Personal injuries and wrongful deaths related to car accidents are much higher on Amsterdam Avenue in New York than on other northbound avenues on the Upper West Side according to CrashStat.Org. To protect pedestrians and bicyclists, yesterday night Community Board number 7 voted 35-0 with 5 abstentions for a resolution asking the Department of Transportation to perform a complete street study of Amsterdam Avenue with safer pedestrian crossings and a protected bike lane. (see StreetBlog.org)
Amsterdam Avenue is a four car lane avenue with synchronized lights. People driving in the city know that if they “time the lights right” they can go from 60th Street to 108th Street and hit a light just once “if they are lucky”. Therefore motorists tend to drive their car as if they were on a highway with little respect for the 30 mph speed limit. In a family friendly residential neighborhood such as the Upper West Side this situation is very unsafe and the CB7 vote indicates that locals want to change that.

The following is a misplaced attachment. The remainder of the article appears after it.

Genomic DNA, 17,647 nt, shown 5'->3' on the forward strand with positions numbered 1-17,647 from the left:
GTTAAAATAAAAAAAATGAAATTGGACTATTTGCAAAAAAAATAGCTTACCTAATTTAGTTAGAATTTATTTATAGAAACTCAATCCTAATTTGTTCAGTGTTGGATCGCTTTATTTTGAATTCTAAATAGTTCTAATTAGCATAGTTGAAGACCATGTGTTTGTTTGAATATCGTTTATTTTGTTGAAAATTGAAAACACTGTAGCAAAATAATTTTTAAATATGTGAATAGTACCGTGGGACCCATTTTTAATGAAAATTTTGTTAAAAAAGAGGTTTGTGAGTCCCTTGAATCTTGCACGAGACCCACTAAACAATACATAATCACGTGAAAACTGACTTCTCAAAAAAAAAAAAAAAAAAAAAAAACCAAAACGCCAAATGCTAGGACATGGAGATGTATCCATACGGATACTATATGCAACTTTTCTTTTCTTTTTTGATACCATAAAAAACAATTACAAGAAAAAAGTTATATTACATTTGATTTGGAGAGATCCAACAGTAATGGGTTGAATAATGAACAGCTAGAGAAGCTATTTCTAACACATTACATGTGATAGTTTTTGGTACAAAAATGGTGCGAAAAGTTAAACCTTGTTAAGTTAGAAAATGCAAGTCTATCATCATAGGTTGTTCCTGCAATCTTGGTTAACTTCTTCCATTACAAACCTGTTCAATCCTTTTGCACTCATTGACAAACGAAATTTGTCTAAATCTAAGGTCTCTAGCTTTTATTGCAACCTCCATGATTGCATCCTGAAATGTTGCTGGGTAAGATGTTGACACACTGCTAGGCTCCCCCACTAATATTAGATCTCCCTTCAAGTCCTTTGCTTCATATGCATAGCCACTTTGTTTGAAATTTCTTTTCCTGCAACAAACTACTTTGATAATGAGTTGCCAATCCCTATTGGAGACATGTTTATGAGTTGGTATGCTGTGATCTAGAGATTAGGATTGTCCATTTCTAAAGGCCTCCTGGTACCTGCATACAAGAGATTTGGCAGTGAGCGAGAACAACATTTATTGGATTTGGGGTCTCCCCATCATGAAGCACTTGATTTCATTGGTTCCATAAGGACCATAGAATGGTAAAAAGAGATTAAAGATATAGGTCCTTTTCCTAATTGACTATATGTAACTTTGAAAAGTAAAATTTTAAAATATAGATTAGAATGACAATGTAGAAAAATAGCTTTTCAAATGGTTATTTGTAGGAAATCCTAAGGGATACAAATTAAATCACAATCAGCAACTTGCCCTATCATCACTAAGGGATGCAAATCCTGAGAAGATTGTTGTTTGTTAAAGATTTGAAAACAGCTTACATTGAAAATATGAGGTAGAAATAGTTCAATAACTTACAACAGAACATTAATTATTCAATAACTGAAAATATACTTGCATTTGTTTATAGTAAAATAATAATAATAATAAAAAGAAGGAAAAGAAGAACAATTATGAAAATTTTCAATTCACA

Since 2008, New York City Department of Transportation has been developing a strategic plan called “Sustainable Streets” that encourages New York communities to redesign their streets to make them safer for pedestrians and bicyclists. In areas where streets have been redesigned, the number of injuries has declined and local businesses say their sales are up.